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What books are you reading?

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mouser:
I'm halfway through, and enjoying thoroughly:

"The D Programming Language" by Andrei Alexandrescu:



D is heavily based on C++, but attempts to modernize the language while still keeping a focus on efficiency and systems level programming.  It's an interesting language, with a lot to like about it for those who want to keep as close to the C++ spirit while still breaking away from backward compatibility and avoiding the messiness of C++0x.

I've previously read the earlier book "Learn to Tango with D" which is a good fast intro to the language, but recently D underwent a fairly dramatic change, labeled itself D 2.0, and this book is a much different fish.  Alexandrescu's book is deep, interesting, and serious.  It's a great book for those of us who are perhaps not as much interested in USING the language, but are keenly interested in programming language design decisions.  Very enjoyable reading, especially coming from a C++ background.

i'll note that this represents a redemption of Alexandrescu in my mind, since his previous book that i've read, Modern C++ Design: Generic Programming and Design Patterns Applied represented an impressively cool and twisted book on the use of C++ template programming that i think serves as a good example of exactly how not to program.

40hz:
One book I'm currently plowing through is Stephen Wolfram's  massive (1192 pages and 5.5 lbs!) tome: A New Kind of Science.



I've heard so much about this guy that I couldn't wait to see what he had to say about his own work - as opposed to what others have said about it.

Occasionally interesting, often repetitious, and chock full of the author's inflated notions of self-importance. Much like the Wolfram|Alpha engine itself, there's a good chance there's far less here than meets the eye.

I also have an occasional problem with his making personal claims to "discoveries" and insights that have obviously been made by others long before him. Either this guy has an ego the size of a truck, or he is painfully oblivious to all the mathematical research going on around him.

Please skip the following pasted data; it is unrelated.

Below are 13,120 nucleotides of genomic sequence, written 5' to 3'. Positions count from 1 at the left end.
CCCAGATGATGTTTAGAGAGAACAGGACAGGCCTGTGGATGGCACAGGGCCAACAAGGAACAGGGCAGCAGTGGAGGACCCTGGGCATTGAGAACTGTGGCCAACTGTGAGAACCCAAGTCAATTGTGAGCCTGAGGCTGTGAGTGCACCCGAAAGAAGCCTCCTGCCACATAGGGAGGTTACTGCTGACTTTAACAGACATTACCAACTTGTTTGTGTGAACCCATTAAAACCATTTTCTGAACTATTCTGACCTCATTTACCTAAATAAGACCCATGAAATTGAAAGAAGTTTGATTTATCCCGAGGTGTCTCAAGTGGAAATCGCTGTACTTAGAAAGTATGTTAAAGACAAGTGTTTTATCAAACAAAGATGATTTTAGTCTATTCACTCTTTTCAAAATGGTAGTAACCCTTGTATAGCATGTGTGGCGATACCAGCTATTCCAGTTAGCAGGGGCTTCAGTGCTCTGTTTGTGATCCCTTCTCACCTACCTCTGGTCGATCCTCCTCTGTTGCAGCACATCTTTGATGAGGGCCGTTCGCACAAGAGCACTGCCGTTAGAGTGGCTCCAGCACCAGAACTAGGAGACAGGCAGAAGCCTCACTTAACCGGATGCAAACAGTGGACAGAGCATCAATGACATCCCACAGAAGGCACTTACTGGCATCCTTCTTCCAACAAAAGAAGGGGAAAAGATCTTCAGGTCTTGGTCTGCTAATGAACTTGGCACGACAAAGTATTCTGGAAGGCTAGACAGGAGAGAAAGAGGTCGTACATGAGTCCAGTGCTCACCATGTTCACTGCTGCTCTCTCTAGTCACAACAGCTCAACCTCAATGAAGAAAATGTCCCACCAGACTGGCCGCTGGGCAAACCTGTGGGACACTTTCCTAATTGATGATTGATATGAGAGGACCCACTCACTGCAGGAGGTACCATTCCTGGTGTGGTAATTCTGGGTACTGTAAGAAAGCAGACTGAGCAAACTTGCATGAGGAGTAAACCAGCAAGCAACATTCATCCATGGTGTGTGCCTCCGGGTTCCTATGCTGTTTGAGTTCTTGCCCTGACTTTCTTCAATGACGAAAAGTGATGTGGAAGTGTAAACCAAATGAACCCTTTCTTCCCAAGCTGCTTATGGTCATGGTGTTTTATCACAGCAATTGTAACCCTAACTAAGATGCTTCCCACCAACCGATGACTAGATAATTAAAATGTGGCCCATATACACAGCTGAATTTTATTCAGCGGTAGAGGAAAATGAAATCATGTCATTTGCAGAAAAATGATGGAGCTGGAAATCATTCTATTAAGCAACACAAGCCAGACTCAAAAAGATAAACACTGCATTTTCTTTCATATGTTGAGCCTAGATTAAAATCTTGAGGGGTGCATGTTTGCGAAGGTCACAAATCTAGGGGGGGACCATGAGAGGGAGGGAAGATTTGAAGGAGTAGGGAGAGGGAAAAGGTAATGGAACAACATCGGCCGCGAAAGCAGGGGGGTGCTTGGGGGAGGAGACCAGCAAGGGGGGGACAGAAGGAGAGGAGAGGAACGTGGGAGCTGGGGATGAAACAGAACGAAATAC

Since I'm reading it a few pages at a time (with just before bedtime tea) I've only made it about a third of the way through so far. I'll probably finish it since I keep thinking there's something I'm missing, with hopes it doesn't turn out to be mostly smoke and snake oil.

On a positive note, it is well written and nicely illustrated.  :-\

---------

Note: I got my copy at our local library book sale for four bucks. If I had plunked down the $45 cover price I'd be pretty pissed with myself right now.
 ;D

mouser:
Occasionally interesting, often repetitious, and chock full of the author's inflated notions of self-importance. Much like the Wolfram|Alpha engine itself, there's a good chance there's far less here than meets the eye.

I also have an occasional problem with his making personal claims to "discoveries" and insights that have obviously been made by others long before him. Either this guy has an ego the size of a truck, or he is painfully oblivious to all the mathematical research going on around him.
--- End quote ---

i've read it and would echo everything you've said but suggest you are understating the crappiness.

i'm not sure if i've already written about how irritated i was with the book here on this forum or just in countless emails when i read it a couple of years ago.

The bottom line is that while the book may help inspire you to think about some interesting things, it much better used as an example for scientists about why its such a bad idea to isolate yourself from the rest of the scientific community and try to write an epic book without paying any attention to what anyone else is doing for 20 years and without getting any feedback.